By Anna Pulley
By Erin Sherbert
By Chris Roberts
By Erin Sherbert
By Rachel Swan
By Joe Eskenazi
By Erin Sherbert
By Erin Sherbert
Overhauling the TWU's contract and work rules -- a highly unlikely prospect -- wouldn't save enough to rescue Muni. Jordan himself has placed the value of the perks and the waste in the TWU contract at $10 million. Richard Swanson is more conservative, estimating $5 million in savings if the TWU were to make some work-rule changes.
So even with some union give -- and in the absence of fair hikes and new federal largess -- a big chunk of cash must come from downtown, which has more than a passing interest in Muni's well-being. The vast majority of downtown's employees and customers commute on city buses. Without Muni, there isn't remotely enough parking to accommodate the daily traffic. Without Muni, retail sales will plummet and professional services will take a hit.
Muni service has boosted property values in the Financial District, because fewer acres need to be reserved for parking (a relative money loser) and therefore more are available for lucrative high-rises. In fact, a 1981 study by Touche, Ross & Co. consultants determined that Muni service to downtown constituted a subsidy of $20 million to its landlords.
Board Budget Analyst Harvey Rose updated that study in 1993. Looking at four factors -- the cost to the city of providing an extraordinary level of service to downtown; the amount of revenue those lines generate; the healthy economic climate Muni helps create; and the overall tax bill downtown pays -- Rose figured that downtown business should pay $54 million more in taxes each year in ordeCR>r to meet its obligations.
The tax remedy to the downtown subsidy most often discussed is a transit assessment district drawn around the greater downtown area. Sotto voce, Committee on Jobs members say they wouldn't be adverse to some form of new taxation, especially if the pain is spread out to include hotels and perhaps even businesses in the heavily traveled Geary Street corridor. They'd be even happier if the assessment district took in the whole city, another option they are considering suggesting.
But a COJ source says the group will not even utter the dread T-word until the TWU agrees to deal on its contract. "Willie is going to have to bang some heads together," the COJ source says.
The COJ has repeatedly proven its ability to control the tax debate and kill any revenue plan that doesn't meet its approval. Last year, the COJ successfully blocked a proposal by Supervisor Sue Bierman to fund a study that would have updated the 1981 study on the economic benefits downtown accrues from Muni. And when Proposition O, a measure calling for a downtown Muni tax study, was placed on the November 1994 ballot, the COJ buried it under a $700,000 campaign as they pushed the argument that the real issues were Muni efficiency and the drivers.
During the campaign, property owners like the Shorenstein Co., which owns hundreds of millions of dollars worth of downtown real estate, mailed letters to tenants informing them of huge rent increases if the tax passed. The letters went on to ask for campaign contributions in the same amount as the tax; the argument was that the tenants would be better off paying the "tax" once as a "No on O" donation than every year to the government. The Shorenstein appeal was successful.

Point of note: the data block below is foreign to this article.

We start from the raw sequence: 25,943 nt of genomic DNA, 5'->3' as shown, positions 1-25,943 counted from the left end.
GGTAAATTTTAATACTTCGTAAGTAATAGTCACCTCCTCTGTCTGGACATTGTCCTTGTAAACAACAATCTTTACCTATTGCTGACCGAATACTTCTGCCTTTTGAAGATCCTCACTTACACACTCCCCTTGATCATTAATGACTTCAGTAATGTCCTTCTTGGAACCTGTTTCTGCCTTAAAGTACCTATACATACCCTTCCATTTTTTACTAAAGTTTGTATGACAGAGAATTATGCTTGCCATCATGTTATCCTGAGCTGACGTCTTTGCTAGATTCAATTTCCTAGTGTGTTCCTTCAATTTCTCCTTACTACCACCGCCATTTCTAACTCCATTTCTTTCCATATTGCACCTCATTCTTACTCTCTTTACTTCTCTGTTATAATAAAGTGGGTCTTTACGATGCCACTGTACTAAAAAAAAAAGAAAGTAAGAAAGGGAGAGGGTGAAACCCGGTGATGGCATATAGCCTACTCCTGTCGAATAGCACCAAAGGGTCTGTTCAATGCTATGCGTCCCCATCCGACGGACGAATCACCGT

Once again, business interests are taking control of the Muni tax issue. The original Swanson study included a discussion of a downtown Muni tax, but sources say that portion was expunged by the chamber. Instead, Swanson proposes taking Muni out of the city government structure and cCR>reating a separate transit district with its commissioners appointed by the mayor, the supervisors, and the governor. Part of that proposal for an independent Muni calls for the elimination of the TWU's charter protections.
Such a move would be tantamount to labor war, with Willie Brown caught in the middle trying to stay below the fray.
"It stinks," says Marc Norton of San Franciscans for Tax Justice, one of the groups who backed Prop. O. "It would take the decisions about labor and fares out of the public's hands by giving those decisions to unelected officials."
Adds Norton: "Privatization is one aim of this structure." Norton and others fear that an independent transit body would find it easier -- freed from the direct political influence of the mayor and the supervisors -- to sell off public bus lines.
Their fear is hardly academic. Last year, the Republican Party put two measures on the San Francisco ballot aimed at undermining the TWU and paving the way for privatizing Muni. One campaign committee, San Franciscans for Greater Efficiency in Government, pushed the privatization measure. Another, San Franciscans for an Improved Muni, pushed a measure mandating a complete audit of the Muni. It was largely viewed as a way of digging up dirt on the TWU. The privatization measure lost, but the audit won. Contributions to the audit committee came from downtown interests: insurance honcho Dick Goldman, the Building Owners and Managers Association PAC, and Air Touch.
The committee for the losing privatization measure was a shell, with no activity in the account until the week of the election when the private Grosvenor Bus Lines gave a whopping $13,000. The next day, the Committee for Greater Efficiency in Government funneled the bus-line money to the audit committee, providing it cash necessary to run a winning campaign.